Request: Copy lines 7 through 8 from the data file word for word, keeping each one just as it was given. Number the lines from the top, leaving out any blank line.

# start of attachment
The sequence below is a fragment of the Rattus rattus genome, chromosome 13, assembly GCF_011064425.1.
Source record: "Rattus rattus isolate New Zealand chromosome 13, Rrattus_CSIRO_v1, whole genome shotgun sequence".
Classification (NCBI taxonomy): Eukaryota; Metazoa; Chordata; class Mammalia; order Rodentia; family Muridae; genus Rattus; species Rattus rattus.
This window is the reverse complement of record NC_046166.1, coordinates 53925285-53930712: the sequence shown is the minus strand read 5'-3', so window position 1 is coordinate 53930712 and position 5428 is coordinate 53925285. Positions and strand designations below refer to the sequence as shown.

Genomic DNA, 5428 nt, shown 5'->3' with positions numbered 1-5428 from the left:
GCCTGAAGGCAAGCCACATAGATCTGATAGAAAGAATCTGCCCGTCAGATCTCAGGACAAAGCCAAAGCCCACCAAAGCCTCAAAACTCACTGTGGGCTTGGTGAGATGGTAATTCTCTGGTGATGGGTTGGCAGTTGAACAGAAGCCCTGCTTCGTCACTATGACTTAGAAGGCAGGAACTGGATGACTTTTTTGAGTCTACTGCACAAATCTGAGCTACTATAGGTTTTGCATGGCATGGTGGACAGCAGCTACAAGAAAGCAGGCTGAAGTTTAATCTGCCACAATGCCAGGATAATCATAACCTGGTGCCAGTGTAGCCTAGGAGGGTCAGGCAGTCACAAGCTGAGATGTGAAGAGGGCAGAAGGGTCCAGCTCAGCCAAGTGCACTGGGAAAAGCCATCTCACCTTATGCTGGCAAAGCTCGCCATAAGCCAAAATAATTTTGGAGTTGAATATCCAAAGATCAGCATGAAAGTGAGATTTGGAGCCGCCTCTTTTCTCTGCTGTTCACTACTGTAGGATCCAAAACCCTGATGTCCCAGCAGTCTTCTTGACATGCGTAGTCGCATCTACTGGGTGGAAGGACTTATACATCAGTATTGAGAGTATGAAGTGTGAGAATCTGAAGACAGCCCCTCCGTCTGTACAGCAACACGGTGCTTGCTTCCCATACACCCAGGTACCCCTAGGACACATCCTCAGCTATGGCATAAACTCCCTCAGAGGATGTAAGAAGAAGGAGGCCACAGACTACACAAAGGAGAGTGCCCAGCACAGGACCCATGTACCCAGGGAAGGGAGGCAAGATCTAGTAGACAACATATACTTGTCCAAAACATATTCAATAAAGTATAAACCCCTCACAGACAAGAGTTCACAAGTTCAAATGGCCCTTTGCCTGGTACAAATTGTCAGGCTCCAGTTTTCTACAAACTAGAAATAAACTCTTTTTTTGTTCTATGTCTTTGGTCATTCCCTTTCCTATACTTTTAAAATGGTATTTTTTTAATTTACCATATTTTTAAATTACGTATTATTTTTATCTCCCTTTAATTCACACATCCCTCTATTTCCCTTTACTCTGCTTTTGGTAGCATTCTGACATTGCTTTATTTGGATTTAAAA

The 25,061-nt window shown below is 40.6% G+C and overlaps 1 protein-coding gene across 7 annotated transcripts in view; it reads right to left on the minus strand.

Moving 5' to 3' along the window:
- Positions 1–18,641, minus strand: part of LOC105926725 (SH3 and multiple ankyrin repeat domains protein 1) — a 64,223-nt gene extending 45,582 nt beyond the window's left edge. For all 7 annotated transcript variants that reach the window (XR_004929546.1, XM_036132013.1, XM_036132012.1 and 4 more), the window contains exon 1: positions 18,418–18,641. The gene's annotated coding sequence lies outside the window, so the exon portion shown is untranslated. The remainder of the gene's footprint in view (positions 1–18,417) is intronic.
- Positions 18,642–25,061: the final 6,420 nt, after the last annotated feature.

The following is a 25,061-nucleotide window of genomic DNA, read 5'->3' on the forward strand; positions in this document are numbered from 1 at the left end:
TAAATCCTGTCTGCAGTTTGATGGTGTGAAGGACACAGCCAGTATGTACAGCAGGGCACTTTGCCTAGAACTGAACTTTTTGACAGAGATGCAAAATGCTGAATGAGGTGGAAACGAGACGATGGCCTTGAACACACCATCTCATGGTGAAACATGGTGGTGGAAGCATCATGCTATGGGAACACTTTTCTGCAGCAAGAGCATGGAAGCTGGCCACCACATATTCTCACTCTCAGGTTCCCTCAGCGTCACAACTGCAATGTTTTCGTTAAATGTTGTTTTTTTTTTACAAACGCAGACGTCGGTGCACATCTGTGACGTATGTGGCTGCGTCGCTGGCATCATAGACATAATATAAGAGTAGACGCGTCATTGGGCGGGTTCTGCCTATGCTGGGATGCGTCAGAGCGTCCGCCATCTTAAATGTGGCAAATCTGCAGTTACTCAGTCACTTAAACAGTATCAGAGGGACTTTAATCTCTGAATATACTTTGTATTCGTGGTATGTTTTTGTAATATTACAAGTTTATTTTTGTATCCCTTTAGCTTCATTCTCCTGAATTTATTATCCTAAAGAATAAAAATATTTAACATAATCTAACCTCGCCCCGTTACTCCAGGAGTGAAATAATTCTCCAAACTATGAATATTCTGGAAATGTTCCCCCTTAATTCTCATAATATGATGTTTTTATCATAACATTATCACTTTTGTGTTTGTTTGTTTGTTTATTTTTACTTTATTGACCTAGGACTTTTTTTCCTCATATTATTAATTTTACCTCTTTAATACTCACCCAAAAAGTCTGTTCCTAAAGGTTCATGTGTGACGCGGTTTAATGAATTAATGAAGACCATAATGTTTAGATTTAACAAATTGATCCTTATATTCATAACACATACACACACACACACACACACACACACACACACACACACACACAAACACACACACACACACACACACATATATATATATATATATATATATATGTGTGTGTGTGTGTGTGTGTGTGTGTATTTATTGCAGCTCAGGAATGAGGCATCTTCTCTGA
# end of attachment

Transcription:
The 25,061-nt window shown below is 40.6% G+C and overlaps 1 protein-coding gene across 7 annotated transcripts in view; it reads right to left on the minus strand.

Moving 5' to 3' along the window: